|John J. Kelley|
|Lieutenant John J. Kelley United States Naval Reserve, is here on leave, visiting his parents, Mr. and Mrs. J. J. Kelley, 1215 Graham Avenue.|
|Now Serving on Aircraft Carrier|
|LT. JOHN J. KELLEY
Lieutenant John J. Kelley, United States Naval Reserve, who has served 18 months in the Atlantic Theater, was detached in April from the state of Commander, Air Force, Atlantic Fleet.
Upon being detached, he was ordered to report to the Commanding Officer of a new "modified Essex class" aircraft carrier for duty as Senior Air Ordnance Officer and is now serving in that capacity in the Pacific Theater of Operations.
Lieutenant Kelley is the son of Mr. and Mrs. J. J. Kelley, 1215 Graham Avenue.
|Lt. John Kelley Killed in Action in South Pacific|
|LT. JOHN KELLEY
Lieutenant John J. Kelly, United States Naval Reserve, son of Mr. and Mrs. J. J. Kelley, Jr., 1215 Graham Avenue, has been killed in action, according to a message received by his parents from the Navy Department, Wednesday.
Lieutenant Kelley was sent to the Pacific last fall, after serving 18 months in the Atlantic Theater of War. At that time, he was ordered to report to the Commander of an aircraft carrier for duty as Senior Air Ordnance Officer.
Last word from the young officer was that he was on duty "somewhere in the Pacific."
|Lt. John Kelley Served on Carrier USS Ticonderoga|
|Lieutenant John Kelley, III, son of Mr. and Mrs. John J. Kelley,
Jr., 1218 Graham Avenue, killed in action in the Pacific, met death on
the carrier USS Ticonderoga, it was announced by his parents today,
following publication yesterday of the Ticonderoga's historic battle, in which 377 persons were reported killed, missing, or wounded.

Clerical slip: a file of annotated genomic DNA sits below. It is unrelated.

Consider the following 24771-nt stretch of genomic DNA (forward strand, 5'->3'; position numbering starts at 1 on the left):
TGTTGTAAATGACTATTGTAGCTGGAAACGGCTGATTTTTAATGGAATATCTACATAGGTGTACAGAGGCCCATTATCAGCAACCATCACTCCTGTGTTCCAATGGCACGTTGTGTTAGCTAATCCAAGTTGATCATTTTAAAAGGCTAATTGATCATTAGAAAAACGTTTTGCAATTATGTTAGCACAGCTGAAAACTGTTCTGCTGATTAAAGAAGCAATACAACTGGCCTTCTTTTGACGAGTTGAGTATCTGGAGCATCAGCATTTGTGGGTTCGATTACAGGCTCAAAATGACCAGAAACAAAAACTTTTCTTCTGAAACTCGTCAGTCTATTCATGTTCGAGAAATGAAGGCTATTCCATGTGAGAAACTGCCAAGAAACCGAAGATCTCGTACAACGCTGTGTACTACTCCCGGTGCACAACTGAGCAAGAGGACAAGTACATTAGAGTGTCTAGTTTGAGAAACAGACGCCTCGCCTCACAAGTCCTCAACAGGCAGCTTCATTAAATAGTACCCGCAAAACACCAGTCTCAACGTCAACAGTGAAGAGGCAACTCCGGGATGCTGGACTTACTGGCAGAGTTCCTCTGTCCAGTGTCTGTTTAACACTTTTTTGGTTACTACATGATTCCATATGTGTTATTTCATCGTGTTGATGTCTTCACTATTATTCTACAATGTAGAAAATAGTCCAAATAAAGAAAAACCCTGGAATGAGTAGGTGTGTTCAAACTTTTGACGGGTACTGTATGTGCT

The following is an excerpt from the letter of Commodore Dixie Kiefer, the ship's captain, to Mr. and Mrs. Kelley:
"When the enemy was coming in, I sent my executive officer to clear the bridge and flight deck. All hands cleared the deck, except John and a hospital corpsman, who were on deck, aiding an injured man, when the bomb exploded directly over him. I can tell you that John was killed instantly and died due to the fact that he made his choice whether to save his own life or whether to risk that life in saving an enlisted man.
"After battles, such as I have been through twice, there is only one thought that continually goes through my mind, and that is 'Greater love than this no man hath, that a man lay down his life for his friends.'
"It was through John's ability to organize and his leadership that, when the Task Force Command wanted a fast unscheduled loading, it was given to my ship. In my opinion, he was the ideal type of Naval officer, respectful to rank, but unafraid and always willing to express his opinion or advice."
Lieutenant Kelley was buried at sea on January 22, 1945. He entered the service in March 1942 and received his indoctrination at the University of Notre Dame, with further training at the Officers Inspectors School, Washington, DC and the Naval Air Station, Jacksonville, FL.
He served with the Air Force of the Atlantic Fleet for 18 months, before his assignment as Senior Air Ordnance Officer aboard the USS Ticonderoga. He is a graduate of the University of Notre Dame.